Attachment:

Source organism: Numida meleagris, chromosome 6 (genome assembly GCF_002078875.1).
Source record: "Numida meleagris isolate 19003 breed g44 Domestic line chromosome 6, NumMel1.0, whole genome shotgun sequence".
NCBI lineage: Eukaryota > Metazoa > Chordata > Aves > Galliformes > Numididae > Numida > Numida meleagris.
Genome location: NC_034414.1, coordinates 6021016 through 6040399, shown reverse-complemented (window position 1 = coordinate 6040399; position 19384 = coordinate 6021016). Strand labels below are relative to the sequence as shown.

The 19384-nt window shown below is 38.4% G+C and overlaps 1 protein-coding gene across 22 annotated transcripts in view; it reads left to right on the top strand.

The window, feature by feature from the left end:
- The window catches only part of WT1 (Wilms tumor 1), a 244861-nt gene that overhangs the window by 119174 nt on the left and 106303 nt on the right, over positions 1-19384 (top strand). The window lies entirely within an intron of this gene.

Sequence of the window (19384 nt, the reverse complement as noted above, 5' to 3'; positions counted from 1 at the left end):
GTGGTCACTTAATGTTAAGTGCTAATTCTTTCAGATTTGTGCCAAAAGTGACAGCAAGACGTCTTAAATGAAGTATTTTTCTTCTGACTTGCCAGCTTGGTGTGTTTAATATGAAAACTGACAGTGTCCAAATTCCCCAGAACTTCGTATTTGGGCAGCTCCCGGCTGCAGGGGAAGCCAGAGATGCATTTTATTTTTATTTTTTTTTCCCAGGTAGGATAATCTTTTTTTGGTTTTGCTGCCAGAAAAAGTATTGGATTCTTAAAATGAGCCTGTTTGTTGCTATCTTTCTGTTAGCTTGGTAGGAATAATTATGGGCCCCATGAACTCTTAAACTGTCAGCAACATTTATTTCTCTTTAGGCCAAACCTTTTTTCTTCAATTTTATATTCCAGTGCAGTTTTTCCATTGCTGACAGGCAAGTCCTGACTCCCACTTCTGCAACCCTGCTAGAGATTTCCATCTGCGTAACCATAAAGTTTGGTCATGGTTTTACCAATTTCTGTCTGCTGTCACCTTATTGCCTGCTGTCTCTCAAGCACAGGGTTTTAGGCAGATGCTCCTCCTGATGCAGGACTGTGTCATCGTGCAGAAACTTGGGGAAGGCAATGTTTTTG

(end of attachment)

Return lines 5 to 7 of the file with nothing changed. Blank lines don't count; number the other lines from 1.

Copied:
The 19384-nt window shown below is 38.4% G+C and overlaps 1 protein-coding gene across 22 annotated transcripts in view; it reads left to right on the top strand.

The window, feature by feature from the left end:
- The window catches only part of WT1 (Wilms tumor 1), a 244861-nt gene that overhangs the window by 119174 nt on the left and 106303 nt on the right, over positions 1-19384 (top strand). The window lies entirely within an intron of this gene.